Application of Long Wavelength Ultraviolet Radiation for Modification and Patterning of Protein-Repelling Monolayers
journal contributionposted on 19.02.2016, 16:33 by Y. L. Jeyachandran, Theresa Weber, Andreas Terfort, Michael Zharnikov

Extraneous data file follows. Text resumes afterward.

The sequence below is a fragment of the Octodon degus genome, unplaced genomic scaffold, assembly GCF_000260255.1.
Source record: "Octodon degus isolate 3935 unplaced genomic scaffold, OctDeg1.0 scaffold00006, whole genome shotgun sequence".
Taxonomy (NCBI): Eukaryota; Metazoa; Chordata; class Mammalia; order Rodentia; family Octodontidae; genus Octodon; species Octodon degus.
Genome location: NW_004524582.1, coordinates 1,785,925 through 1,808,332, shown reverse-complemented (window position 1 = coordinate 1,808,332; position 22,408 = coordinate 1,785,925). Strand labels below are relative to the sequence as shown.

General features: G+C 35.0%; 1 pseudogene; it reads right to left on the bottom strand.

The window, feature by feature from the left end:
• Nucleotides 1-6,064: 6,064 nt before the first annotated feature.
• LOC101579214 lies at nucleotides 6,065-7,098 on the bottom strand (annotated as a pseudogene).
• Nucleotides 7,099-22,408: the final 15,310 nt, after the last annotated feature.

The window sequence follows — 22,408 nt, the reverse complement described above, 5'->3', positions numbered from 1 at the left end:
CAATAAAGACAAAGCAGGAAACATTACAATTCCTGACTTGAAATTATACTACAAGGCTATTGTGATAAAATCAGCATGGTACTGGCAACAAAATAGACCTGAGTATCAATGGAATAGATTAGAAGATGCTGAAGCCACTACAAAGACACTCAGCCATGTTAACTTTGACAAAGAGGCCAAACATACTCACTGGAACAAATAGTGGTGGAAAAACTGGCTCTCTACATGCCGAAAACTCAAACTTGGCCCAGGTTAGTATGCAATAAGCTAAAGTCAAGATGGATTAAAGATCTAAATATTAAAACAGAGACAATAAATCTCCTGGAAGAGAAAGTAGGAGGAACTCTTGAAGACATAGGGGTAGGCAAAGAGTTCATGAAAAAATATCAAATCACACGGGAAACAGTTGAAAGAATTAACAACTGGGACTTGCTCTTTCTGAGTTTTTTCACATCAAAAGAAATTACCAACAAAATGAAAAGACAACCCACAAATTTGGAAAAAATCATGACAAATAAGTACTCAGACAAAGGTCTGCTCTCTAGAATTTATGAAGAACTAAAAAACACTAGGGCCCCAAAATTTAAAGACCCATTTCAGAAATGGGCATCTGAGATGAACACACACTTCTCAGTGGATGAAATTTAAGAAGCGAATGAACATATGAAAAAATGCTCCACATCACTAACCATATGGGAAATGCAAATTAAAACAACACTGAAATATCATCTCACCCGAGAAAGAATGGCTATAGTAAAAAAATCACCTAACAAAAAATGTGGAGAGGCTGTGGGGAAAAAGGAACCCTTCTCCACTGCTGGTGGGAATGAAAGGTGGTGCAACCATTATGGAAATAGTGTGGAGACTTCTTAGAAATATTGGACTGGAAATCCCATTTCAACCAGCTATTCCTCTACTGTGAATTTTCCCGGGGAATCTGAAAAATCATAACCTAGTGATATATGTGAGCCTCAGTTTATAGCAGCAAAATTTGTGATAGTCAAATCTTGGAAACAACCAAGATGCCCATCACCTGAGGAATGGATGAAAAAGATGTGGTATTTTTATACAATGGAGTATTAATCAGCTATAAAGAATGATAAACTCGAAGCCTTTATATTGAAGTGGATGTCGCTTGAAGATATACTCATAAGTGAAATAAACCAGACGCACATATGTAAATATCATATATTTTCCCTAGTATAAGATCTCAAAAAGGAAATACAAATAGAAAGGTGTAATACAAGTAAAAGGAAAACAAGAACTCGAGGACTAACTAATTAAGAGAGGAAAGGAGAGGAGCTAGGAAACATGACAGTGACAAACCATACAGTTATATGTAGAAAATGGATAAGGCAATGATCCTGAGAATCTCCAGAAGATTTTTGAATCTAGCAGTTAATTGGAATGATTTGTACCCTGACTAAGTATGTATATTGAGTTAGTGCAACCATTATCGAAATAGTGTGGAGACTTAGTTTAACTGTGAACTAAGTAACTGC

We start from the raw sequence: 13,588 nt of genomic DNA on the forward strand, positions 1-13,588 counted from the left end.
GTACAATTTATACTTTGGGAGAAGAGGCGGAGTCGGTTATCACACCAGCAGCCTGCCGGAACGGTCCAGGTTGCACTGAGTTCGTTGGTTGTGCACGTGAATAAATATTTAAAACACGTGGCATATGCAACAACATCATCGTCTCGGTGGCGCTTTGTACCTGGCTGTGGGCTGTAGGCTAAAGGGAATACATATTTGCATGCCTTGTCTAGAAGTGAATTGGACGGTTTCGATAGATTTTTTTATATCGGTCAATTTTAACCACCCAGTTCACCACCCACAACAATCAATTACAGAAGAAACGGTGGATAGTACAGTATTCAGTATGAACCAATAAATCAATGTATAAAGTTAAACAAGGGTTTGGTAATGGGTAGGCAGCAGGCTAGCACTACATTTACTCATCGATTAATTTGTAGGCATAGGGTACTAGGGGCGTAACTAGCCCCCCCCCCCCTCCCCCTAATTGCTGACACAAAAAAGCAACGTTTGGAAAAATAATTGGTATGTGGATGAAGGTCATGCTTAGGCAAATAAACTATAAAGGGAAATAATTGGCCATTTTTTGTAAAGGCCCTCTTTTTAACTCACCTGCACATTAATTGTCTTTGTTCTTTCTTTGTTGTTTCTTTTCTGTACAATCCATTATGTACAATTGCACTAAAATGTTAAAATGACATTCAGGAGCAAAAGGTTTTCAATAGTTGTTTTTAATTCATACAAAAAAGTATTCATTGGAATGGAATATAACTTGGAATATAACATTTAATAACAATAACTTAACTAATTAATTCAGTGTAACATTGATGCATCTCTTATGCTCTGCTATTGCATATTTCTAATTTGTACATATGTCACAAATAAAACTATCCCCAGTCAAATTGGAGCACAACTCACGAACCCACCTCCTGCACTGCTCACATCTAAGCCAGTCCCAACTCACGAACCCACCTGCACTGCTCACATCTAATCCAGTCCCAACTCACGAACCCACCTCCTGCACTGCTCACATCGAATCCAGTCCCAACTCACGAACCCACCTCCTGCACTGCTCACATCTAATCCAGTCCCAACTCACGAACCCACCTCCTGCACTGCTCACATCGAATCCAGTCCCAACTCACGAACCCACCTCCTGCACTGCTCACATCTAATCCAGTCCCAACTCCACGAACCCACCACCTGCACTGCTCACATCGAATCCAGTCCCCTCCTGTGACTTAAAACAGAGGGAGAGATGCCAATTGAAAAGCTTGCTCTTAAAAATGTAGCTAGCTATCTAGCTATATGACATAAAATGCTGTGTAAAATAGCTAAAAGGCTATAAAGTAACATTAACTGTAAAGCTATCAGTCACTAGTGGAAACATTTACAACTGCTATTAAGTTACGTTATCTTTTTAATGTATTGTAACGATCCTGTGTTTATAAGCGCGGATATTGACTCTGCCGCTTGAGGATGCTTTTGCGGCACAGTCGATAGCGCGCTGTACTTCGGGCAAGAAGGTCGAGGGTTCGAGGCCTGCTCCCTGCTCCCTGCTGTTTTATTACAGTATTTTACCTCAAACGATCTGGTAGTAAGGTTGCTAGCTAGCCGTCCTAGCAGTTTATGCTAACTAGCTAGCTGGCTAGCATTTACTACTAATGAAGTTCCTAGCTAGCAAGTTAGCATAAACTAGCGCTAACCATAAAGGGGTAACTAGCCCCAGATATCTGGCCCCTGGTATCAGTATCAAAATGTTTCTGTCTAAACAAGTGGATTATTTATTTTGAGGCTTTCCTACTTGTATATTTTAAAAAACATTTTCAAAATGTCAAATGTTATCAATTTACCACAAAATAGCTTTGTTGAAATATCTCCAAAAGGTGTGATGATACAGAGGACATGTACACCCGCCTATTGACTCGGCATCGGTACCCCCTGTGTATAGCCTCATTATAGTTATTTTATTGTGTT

The applicability of long wavelength (390 nm) ultraviolet (UV) light for controlled modification of protein-repelling oligo(ethylene glycol) terminated alkanethiolate (OEG-AT) monolayers on gold was studied. It was found that these films can be modified in a controlled way even at such a long wavelength, which offers versatile strategies for the design of mixed monomolecular films and chemical lithography. Using the UV treatment, protein affinity of the OEG-AT film could be either directly adjusted for nonspecific adsorption or, in combination with subsequent exchange reactions for molecules bearing a specific receptor, precisely tuned for specific adsorption. The parameters of both procedures were determined, and the results were compared with analogous data for UV light with shorter wavelengths. It occurred that 390 nm UV light is especially well suited for the fabrication of specific protein patterns. In addition, because of the long wavelength, well-developed standard optics and commercial patterning strategies can be potentially utilized.